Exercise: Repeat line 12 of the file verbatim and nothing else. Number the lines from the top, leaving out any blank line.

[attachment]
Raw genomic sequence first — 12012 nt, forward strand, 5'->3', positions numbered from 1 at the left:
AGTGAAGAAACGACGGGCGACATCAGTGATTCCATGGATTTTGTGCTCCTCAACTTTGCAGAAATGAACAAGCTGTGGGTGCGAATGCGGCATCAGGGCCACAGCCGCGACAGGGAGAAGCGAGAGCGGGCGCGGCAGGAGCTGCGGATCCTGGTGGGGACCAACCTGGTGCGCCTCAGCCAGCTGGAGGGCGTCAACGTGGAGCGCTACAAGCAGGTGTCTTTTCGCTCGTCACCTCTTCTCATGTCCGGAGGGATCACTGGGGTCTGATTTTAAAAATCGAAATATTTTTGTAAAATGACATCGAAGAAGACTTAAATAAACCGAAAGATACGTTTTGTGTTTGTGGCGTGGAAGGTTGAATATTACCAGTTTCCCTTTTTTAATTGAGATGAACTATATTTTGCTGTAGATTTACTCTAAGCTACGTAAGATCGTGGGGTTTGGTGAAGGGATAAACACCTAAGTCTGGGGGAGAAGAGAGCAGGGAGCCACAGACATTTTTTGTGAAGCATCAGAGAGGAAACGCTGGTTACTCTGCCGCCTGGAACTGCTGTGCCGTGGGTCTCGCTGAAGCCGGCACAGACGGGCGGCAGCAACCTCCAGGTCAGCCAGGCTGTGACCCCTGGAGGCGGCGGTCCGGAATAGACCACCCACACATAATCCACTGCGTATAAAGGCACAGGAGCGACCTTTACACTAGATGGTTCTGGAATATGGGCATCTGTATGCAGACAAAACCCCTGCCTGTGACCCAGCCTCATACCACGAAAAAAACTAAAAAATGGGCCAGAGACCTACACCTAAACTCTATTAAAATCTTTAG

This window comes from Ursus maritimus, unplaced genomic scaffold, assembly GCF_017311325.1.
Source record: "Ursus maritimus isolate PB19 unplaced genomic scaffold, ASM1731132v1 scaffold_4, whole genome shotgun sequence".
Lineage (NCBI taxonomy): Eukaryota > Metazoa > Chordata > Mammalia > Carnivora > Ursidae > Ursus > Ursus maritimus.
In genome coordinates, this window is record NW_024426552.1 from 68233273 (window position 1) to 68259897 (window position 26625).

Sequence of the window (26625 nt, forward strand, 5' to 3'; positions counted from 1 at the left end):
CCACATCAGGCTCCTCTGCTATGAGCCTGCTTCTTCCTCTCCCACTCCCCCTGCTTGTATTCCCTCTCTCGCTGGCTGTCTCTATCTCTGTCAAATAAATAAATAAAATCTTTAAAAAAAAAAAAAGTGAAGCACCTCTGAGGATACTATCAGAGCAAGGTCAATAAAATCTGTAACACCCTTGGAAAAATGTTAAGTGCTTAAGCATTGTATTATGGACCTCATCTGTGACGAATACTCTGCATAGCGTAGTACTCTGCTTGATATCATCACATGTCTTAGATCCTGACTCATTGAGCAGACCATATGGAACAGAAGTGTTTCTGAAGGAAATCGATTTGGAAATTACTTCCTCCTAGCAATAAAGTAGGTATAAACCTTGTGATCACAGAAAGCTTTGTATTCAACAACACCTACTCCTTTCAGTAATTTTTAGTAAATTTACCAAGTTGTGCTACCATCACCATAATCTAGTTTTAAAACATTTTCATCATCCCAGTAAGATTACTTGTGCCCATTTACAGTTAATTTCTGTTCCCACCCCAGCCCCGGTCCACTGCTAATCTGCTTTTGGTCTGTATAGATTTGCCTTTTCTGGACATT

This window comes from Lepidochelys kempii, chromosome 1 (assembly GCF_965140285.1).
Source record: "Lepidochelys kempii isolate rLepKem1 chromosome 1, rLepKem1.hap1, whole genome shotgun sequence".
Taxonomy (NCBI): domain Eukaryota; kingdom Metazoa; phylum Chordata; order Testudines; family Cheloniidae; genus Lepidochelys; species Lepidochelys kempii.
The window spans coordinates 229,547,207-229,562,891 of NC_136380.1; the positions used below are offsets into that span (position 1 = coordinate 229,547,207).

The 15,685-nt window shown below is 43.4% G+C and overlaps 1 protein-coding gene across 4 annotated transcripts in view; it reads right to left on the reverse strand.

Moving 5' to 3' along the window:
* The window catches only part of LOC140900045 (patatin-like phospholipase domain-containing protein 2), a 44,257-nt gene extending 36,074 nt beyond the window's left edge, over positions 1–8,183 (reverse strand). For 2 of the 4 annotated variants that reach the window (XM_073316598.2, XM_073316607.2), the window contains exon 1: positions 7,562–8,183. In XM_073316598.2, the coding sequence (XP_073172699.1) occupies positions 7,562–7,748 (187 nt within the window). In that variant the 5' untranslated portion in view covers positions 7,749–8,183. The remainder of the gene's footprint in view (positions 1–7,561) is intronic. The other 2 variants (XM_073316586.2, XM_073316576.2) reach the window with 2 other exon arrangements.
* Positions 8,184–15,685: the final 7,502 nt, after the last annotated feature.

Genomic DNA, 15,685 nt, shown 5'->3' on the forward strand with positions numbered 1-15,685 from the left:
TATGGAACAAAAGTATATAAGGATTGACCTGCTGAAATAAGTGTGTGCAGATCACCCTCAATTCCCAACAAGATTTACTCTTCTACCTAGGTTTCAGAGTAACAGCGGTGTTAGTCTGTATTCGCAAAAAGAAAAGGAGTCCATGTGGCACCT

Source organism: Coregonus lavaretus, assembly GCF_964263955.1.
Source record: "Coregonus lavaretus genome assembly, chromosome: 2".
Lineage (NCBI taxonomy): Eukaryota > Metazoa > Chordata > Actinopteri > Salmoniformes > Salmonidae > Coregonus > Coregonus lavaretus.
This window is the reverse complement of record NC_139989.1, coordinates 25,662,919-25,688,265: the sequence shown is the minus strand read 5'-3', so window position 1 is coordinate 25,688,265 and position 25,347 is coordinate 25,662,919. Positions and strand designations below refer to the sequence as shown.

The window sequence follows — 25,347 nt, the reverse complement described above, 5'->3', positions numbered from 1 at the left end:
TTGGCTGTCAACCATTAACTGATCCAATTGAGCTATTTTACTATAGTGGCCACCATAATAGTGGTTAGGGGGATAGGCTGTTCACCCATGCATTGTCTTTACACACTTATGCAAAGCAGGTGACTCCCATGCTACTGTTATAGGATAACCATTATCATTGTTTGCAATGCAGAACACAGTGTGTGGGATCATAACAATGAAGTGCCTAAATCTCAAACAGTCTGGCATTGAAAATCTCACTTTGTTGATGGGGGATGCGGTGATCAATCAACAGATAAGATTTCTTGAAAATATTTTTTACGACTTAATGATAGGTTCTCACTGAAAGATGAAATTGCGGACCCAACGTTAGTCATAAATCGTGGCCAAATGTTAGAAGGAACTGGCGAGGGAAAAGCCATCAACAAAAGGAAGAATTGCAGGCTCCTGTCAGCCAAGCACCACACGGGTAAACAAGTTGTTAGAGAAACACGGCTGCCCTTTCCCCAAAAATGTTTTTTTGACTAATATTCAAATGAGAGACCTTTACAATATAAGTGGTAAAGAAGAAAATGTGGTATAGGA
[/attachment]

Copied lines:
The window spans coordinates 229,547,207-229,562,891 of NC_136380.1; the positions used below are offsets into that span (position 1 = coordinate 229,547,207).